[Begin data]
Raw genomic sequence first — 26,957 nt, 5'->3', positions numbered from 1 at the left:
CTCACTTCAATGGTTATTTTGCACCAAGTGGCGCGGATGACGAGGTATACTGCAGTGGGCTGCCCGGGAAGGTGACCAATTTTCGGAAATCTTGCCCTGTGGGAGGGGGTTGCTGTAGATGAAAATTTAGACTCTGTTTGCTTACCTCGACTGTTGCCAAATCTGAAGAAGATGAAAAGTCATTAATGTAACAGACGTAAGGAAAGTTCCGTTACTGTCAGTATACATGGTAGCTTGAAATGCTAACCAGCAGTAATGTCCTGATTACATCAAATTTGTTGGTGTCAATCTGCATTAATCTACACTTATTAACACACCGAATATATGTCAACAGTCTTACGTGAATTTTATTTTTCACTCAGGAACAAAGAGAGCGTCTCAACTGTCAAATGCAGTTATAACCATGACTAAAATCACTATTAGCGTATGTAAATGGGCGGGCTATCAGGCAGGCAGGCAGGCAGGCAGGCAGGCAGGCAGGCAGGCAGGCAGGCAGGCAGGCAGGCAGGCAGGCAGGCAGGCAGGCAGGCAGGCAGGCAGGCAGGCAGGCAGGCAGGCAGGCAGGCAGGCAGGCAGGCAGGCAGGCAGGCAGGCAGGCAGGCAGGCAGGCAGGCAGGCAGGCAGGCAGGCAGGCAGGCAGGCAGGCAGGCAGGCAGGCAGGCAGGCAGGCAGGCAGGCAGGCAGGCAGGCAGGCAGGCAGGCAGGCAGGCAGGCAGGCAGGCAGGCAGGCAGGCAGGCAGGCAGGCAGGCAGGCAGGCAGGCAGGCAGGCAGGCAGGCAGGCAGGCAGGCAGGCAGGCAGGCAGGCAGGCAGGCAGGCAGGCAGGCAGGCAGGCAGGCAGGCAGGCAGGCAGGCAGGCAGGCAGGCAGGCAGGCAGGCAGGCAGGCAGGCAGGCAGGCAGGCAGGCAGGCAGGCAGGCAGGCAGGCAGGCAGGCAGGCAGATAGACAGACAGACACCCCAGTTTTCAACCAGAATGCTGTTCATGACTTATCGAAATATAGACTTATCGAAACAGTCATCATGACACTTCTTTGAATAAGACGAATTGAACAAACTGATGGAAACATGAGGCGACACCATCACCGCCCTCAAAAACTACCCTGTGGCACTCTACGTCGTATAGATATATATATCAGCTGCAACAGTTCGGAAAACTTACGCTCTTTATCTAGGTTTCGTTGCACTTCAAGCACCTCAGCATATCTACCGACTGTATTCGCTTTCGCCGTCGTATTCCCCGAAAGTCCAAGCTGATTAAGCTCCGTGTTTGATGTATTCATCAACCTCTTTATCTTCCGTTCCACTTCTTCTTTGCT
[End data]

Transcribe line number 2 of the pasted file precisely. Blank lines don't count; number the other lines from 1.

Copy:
CTCACTTCAATGGTTATTTTGCACCAAGTGGCGCGGATGACGAGGTATACTGCAGTGGGCTGCCCGGGAAGGTGACCAATTTTCGGAAATCTTGCCCTGTGGGAGGGGGTTGCTGTAGATGAAAATTTAGACTCTGTTTGCTTACCTCGACTGTTGCCAAATCTGAAGAAGATGAAAAGTCATTAATGTAACAGACGTAAGGAAAGTTCCGTTACTGTCAGTATACATGGTAGCTTGAAATGCTAACCAGCAGTAATGTCCTGATTACATCAAATTTGTTGGTGTCAATCTGCATTAATCTACACTTATTAACACACCGAATATATGTCAACAGTCTTACGTGAATTTTATTTTTCACTCAGGAACAAAGAGAGCGTCTCAACTGTCAAATGCAGTTATAACCATGACTAAAATCACTATTAGCGTATGTAAATGGGCGGGCTATCAGGCAGGCAGGCAGGCAGGCAGGCAGGCAGGCAGGCAGGCAGGCAGGCAGGCAGGCAGGCAGGCAGGCAGGCAGGCAGGCAGGCAGGCAGGCAGGCAGGCAGGCAGGCAGGCAGGCAGGCAGGCAGGCAGGCAGGCAGGCAGGCAGGCAGGCAGGCAGGCAGGCAGGCAGGCAGGCAGGCAGGCAGGCAGGCAGGCAGGCAGGCAGGCAGGCAGGCAGGCAGGCAGGCAGGCAGGCAGGCAGGCAGGCAGGCAGGCAGGCAGGCAGGCAGGCAGGCAGGCAGGCAGGCAGGCAGGCAGGCAGGCAGGCAGGCAGGCAGGCAGGCAGGCAGGCAGGCAGGCAGGCAGGCAGGCAGGCAGGCAGGCAGGCAGGCAGGCAGGCAGGCAGGCAGGCAGGCAGGCAGGCAGGCAGGCAGGCAGGCAGGCAGGCAGGCAGGCAGGCAGGCAGGCAGGCAGGCAGGCAGGCAGGCAGGCAGGCAGGCAGGCAGGCAGGCAGATAGACAGACAGACACCCCAGTTTTCAACCAGAATGCTGTTCATGACTTATCGAAATATAGACTTATCGAAACAGTCATCATGACACTTCTTTGAATAAGACGAATTGAACAAACTGATGGAAACATGAGGCGACACCATCACCGCCCTCAAAAACTACCCTGTGGCACTCTACGTCGTATAGATATATATATCAGCTGCAACAGTTCGGAAAACTTACGCTCTTTATCTAGGTTTCGTTGCACTTCAAGCACCTCAGCATATCTACCGACTGTATTCGCTTTCGCCGTCGTATTCCCCGAAAGTCCAAGCTGATTAAGCTCCGTGTTTGATGTATTCATCAACCTCTTTATCTTCCGTTCCACTTCTTCTTTGCT